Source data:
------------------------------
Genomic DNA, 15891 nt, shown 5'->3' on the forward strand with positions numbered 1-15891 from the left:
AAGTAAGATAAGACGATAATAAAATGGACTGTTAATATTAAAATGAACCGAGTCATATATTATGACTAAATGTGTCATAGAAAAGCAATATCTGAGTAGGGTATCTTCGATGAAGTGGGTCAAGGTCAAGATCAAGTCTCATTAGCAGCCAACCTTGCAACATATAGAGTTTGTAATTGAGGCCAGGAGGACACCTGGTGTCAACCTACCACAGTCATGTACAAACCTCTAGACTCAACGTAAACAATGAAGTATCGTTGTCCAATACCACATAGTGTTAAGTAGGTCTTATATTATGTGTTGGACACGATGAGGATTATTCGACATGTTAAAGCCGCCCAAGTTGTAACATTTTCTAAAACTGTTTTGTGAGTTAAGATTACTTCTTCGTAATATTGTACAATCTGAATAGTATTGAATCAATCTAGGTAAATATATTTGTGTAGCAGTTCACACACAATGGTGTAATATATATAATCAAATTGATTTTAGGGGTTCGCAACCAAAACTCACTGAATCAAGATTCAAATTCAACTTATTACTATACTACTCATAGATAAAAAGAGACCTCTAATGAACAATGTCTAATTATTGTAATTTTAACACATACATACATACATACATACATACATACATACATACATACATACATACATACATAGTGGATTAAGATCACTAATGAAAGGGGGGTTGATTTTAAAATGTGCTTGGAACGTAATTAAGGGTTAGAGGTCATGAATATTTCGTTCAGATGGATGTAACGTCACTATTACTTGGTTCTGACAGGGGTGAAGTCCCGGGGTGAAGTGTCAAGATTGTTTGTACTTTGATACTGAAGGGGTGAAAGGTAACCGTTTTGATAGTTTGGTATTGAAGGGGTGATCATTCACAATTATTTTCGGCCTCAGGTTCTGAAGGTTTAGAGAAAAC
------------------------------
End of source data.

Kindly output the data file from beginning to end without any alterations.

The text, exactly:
Genomic DNA, 15891 nt, shown 5'->3' on the forward strand with positions numbered 1-15891 from the left:
AAGTAAGATAAGACGATAATAAAATGGACTGTTAATATTAAAATGAACCGAGTCATATATTATGACTAAATGTGTCATAGAAAAGCAATATCTGAGTAGGGTATCTTCGATGAAGTGGGTCAAGGTCAAGATCAAGTCTCATTAGCAGCCAACCTTGCAACATATAGAGTTTGTAATTGAGGCCAGGAGGACACCTGGTGTCAACCTACCACAGTCATGTACAAACCTCTAGACTCAACGTAAACAATGAAGTATCGTTGTCCAATACCACATAGTGTTAAGTAGGTCTTATATTATGTGTTGGACACGATGAGGATTATTCGACATGTTAAAGCCGCCCAAGTTGTAACATTTTCTAAAACTGTTTTGTGAGTTAAGATTACTTCTTCGTAATATTGTACAATCTGAATAGTATTGAATCAATCTAGGTAAATATATTTGTGTAGCAGTTCACACACAATGGTGTAATATATATAATCAAATTGATTTTAGGGGTTCGCAACCAAAACTCACTGAATCAAGATTCAAATTCAACTTATTACTATACTACTCATAGATAAAAAGAGACCTCTAATGAACAATGTCTAATTATTGTAATTTTAACACATACATACATACATACATACATACATACATACATACATACATACATACATACATAGTGGATTAAGATCACTAATGAAAGGGGGGTTGATTTTAAAATGTGCTTGGAACGTAATTAAGGGTTAGAGGTCATGAATATTTCGTTCAGATGGATGTAACGTCACTATTACTTGGTTCTGACAGGGGTGAAGTCCCGGGGTGAAGTGTCAAGATTGTTTGTACTTTGATACTGAAGGGGTGAAAGGTAACCGTTTTGATAGTTTGGTATTGAAGGGGTGATCATTCACAATTATTTTCGGCCTCAGGTTCTGAAGGTTTAGAGAAAAC